PM Lee Urges Global War Against Diabetes & Supports New WHO Initiative
Though many countries remain severely affected by Covid-19, it’s not the only disease affecting people around the world. Another one that requires our attention is diabetes.
On Wednesday (14 Apr 2021), the World Health Organisation (WHO) launched a new initiative to accelerate global efforts against diabetes.
On the same day, PM Lee Hsien Loong took to Facebook to urge other countries to join Singapore in the war against diabetes.
PM Lee also shared that though diabetes is not a common cause of death, it causes other health conditions like heart attack and stroke.
PM Lee urges other countries to join war against diabetes
In his speech, PM Lee urged other countries to join Singapore in the war against diabetes, which was first declared in 2016.
In Singapore, 1 in 3 people are expected to get diabetes in their lives, hence the Government’s urgency in tackling the issue.
Describing diabetes as an “invisible disease”, PM Lee said though it does not appear frequently as the main cause of death, it leads to other health issues such as:
- Heart attack
- Renal failure
Additionally, it also makes the treatment of other diseases – including Covid-19 – more complicated.
He went on to share initiatives Singapore has undertaken to tackle the disease. These include:
- Promoting healthier lifestyles & diets
- Banning ads featuring beverages with high sugar or unhealthy fat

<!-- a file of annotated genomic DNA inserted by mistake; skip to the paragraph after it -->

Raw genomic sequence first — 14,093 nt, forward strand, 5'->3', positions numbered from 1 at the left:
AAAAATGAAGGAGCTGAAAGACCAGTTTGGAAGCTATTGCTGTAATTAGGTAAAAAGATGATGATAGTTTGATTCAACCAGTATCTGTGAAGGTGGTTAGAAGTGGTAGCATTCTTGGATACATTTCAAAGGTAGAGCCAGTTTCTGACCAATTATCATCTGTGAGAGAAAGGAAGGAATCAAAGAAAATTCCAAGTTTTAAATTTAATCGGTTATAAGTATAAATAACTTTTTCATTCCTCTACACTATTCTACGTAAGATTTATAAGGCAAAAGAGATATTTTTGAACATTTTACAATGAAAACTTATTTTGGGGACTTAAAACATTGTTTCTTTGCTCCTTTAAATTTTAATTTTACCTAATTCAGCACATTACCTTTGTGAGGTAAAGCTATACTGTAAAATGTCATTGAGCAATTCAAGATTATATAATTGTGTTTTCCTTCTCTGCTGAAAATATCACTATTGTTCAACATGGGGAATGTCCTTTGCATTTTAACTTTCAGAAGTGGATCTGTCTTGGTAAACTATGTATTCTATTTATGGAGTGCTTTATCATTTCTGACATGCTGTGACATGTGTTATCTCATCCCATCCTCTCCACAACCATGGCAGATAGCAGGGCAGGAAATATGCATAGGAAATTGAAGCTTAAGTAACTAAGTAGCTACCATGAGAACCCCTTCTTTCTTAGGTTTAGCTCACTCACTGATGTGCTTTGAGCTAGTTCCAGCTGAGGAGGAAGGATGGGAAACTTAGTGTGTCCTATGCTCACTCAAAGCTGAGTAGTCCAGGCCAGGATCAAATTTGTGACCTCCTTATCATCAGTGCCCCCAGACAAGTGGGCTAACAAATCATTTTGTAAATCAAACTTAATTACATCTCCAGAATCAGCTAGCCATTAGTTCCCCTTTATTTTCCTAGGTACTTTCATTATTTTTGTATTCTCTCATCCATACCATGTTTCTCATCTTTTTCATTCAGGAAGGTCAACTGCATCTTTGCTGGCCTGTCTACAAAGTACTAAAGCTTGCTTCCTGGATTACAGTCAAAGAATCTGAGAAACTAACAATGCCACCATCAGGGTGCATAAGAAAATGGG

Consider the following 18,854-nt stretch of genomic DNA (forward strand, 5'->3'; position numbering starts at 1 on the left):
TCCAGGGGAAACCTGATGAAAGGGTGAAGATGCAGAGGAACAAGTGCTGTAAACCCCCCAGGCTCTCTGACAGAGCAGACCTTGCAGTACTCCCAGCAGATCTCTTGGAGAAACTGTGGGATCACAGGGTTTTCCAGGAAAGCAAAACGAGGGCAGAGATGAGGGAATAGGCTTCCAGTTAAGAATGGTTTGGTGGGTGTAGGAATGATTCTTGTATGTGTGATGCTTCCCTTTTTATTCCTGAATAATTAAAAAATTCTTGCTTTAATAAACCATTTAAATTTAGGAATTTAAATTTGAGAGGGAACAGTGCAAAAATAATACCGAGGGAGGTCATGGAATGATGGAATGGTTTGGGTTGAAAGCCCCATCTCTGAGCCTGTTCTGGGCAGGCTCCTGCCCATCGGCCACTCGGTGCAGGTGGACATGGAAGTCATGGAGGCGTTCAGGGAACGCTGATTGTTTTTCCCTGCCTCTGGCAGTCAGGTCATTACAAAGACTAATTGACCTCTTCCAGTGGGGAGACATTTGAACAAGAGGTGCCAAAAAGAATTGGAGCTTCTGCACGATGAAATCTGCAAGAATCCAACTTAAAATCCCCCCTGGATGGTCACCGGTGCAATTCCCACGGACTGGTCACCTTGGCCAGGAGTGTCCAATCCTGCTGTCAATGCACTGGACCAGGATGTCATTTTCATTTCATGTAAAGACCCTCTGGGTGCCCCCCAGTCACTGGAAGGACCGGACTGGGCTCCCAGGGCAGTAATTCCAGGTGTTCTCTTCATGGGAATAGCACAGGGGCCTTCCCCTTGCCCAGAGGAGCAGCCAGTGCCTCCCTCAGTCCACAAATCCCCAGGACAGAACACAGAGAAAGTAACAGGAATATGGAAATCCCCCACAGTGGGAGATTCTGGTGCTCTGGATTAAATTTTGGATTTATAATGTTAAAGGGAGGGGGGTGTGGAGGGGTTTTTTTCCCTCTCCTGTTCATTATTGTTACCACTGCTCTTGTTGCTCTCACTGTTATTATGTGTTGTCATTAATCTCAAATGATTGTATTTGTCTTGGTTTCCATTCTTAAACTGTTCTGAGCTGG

- Building infrastructure for Singaporeans to exercise
PM Lee ended the video by expressing our nation’s support for the new WHO initiative, hoping that more countries will join the war against the disease.
WHO launches initiative to speed up global efforts against diabetes
2021 is a momentous year in the fight against diabetes. It was exactly 100 years ago when scientists in Toronto discovered insulin — a substance commonly used to manage blood sugar levels in diabetic patients.
On Wednesday (14 Apr), WHO launched a global compact with the aim of accelerating global efforts against diabetes and increasing treatment accessibility.
Another problem plaguing low- and middle-income nations is also the lack of diagnostic apparatus, which hampers detection efforts.
WHO is thus looking towards innovation to develop low-cost solutions for more accessible diabetes care.
Covid-19 not the only disease the world needs to address
Covid-19 might be the area of focus for many countries now, but even as we combat the coronavirus, much needs to be done to address the rising number of diabetic patients.
We hope countries will heed PM Lee and the WHO’s call to join the war against diabetes, so their citizens can have a better quality of life.
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